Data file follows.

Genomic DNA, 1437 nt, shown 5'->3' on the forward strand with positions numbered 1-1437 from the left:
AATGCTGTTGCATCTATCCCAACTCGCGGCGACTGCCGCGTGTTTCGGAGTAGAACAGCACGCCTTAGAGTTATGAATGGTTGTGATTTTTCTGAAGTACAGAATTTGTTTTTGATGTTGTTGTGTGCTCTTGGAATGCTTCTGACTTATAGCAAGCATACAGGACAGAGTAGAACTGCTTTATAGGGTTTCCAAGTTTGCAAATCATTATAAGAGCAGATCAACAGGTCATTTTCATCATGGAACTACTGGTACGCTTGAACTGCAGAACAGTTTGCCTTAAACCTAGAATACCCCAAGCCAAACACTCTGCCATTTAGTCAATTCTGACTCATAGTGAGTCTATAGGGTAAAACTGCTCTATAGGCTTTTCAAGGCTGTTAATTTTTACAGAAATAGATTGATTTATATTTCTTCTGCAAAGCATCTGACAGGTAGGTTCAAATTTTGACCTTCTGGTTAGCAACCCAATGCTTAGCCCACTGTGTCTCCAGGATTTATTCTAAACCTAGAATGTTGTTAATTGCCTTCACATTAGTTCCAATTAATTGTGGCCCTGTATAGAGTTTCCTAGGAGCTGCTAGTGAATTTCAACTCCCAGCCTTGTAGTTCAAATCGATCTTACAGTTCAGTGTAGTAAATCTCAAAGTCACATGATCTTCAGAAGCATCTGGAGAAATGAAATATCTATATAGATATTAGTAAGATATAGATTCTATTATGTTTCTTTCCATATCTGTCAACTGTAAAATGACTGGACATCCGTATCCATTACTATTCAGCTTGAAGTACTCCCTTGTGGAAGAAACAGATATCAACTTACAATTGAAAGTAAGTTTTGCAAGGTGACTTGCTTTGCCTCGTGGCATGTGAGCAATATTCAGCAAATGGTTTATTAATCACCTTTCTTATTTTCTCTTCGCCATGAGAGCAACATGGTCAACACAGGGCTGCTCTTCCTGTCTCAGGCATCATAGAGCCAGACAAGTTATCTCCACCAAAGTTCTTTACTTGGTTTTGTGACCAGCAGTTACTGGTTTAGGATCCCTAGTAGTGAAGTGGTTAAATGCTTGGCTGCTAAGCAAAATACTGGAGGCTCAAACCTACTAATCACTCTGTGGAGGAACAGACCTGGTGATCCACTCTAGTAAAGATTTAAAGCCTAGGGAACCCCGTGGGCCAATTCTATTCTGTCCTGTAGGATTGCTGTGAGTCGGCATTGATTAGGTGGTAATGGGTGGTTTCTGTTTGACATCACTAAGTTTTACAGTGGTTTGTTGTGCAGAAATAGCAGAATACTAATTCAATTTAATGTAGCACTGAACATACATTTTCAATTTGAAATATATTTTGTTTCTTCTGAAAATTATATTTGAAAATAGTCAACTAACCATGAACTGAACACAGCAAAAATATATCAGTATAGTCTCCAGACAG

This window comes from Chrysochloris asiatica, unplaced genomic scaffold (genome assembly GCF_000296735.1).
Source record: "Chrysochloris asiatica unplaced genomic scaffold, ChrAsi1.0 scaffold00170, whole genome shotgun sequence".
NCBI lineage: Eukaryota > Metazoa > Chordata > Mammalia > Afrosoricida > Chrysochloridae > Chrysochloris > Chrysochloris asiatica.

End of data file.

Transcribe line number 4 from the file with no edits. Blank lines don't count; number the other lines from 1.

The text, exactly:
Source record: "Chrysochloris asiatica unplaced genomic scaffold, ChrAsi1.0 scaffold00170, whole genome shotgun sequence".